Mon 22 Oct 2012
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It is obvious that screening for some diseases can have a serious impact on people’s psychological well-being. An example is screening for the universally fatal condition Huntington’s disease. This is a condition that appears first in adult life and inexorably leads to mental and physical decline and death. Genetic screening for this disease is possible before onset but is not available to patients until they have had genetic counselling first so they fully understand the impact of having screening done and possibly getting a positive result.
There is a widely held expectation that screening for disease has adverse emotional impacts regardless of the types of diseases being screened for. Researchers in the UK wondered about what people think about screening for more common diseases that usually have a less significant impact even though they may cause death in the long term. They retrieved studies published since 1950 that examined this question. Of the 12 studies that met the inclusion criteria, six involved screening for cancer, two for diabetes, and one each for abdominal aortic aneurysms, peptic ulcer, coronary heart disease and osteoporosis. Five studies reported data on anxiety, four on depression, two on general distress and eight on quality of life assessed between one week and 13 years after screening.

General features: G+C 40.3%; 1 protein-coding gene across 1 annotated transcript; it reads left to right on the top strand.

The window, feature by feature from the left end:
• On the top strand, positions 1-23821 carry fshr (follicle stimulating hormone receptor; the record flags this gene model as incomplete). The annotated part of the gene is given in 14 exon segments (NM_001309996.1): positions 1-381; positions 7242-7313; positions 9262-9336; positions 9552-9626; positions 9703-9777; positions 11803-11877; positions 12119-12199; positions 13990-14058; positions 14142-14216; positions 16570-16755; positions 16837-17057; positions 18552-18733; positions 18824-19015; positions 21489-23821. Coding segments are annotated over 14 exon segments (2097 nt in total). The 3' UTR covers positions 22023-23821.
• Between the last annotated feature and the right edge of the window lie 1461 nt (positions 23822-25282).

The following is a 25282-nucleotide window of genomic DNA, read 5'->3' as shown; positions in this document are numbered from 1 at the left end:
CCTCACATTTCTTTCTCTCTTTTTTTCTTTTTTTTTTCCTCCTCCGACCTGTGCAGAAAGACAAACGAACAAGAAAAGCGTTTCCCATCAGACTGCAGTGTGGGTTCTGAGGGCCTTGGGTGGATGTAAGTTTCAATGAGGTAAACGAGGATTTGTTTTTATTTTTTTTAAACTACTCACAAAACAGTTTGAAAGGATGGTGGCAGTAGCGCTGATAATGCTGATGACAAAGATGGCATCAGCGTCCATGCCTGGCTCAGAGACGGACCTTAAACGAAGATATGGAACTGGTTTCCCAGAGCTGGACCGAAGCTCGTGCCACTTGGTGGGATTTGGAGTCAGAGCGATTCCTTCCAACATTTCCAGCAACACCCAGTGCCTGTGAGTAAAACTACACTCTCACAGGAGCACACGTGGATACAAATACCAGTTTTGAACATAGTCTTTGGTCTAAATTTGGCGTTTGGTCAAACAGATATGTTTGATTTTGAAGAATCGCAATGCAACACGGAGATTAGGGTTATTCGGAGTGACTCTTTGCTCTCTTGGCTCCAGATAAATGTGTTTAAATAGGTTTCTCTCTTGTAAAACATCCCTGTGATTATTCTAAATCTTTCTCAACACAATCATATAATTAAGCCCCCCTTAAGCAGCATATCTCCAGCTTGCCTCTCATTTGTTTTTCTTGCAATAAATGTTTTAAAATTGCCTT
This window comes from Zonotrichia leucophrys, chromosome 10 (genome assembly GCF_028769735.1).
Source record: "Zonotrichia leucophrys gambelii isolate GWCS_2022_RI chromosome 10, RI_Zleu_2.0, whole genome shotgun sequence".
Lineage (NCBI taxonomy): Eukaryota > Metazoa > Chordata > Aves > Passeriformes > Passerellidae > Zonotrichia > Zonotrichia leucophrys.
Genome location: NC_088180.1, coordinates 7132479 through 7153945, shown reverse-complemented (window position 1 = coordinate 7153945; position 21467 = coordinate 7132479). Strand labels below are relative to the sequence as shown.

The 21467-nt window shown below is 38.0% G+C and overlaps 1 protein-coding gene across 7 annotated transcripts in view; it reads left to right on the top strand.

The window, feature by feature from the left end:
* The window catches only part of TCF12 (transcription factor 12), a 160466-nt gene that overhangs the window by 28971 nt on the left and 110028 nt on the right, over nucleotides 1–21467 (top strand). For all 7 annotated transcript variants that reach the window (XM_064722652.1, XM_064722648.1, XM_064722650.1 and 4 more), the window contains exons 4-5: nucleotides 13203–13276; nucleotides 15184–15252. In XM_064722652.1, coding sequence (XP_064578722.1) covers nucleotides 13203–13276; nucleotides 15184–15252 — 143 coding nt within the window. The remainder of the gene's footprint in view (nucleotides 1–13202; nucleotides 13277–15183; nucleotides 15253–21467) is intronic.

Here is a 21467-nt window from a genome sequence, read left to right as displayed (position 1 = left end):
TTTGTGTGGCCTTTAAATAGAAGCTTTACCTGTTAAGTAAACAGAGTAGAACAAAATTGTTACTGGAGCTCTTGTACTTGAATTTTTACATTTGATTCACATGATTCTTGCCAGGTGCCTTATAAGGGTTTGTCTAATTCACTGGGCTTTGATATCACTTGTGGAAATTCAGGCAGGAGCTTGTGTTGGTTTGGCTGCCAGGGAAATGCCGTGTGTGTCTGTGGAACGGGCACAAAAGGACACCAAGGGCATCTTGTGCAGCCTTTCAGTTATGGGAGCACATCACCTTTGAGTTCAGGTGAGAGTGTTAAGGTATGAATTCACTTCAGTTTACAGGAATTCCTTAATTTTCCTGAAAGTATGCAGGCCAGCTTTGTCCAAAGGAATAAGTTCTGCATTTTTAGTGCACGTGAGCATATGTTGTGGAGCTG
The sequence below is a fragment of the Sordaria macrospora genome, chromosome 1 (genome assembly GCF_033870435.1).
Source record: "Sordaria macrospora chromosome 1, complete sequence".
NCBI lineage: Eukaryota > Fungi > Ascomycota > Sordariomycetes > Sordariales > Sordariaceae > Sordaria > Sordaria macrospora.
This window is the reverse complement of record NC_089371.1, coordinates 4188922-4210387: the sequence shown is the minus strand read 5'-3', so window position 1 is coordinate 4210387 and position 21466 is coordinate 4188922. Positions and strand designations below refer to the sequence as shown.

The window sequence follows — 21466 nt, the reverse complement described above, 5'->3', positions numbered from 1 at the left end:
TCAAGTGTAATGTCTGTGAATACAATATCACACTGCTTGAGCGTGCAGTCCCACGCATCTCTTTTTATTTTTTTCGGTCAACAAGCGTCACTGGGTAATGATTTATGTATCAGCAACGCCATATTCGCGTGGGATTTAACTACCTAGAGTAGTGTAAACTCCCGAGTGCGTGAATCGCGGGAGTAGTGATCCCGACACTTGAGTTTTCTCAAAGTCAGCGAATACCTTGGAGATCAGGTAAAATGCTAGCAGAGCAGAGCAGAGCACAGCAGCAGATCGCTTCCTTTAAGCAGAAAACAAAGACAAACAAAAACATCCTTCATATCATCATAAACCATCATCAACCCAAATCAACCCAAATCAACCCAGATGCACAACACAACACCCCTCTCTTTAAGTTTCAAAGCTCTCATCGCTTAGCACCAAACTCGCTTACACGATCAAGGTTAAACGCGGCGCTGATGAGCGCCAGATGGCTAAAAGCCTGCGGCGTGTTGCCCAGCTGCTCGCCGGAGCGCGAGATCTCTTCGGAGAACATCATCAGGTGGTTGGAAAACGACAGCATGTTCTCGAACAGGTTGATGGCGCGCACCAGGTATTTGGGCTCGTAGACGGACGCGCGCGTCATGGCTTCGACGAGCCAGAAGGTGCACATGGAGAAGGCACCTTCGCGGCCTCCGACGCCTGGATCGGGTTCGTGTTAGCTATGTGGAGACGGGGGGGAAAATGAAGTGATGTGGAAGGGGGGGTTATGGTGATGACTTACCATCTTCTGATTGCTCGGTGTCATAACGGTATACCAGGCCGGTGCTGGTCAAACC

Meta-analyses combining the results from all these studies showed somewhat surprisingly that there was no significant impact of screening on longer term anxiety, depression or quality of life. This was true regardless of whether the subjects had tested positive or negative for disease risk or disease presence. The conclusion of the researchers was that screening does not appear to have adverse emotional impacts in the longer term (> 4 weeks). Too few studies assessed outcomes before four weeks to comment on the shorter term emotional impact of screening.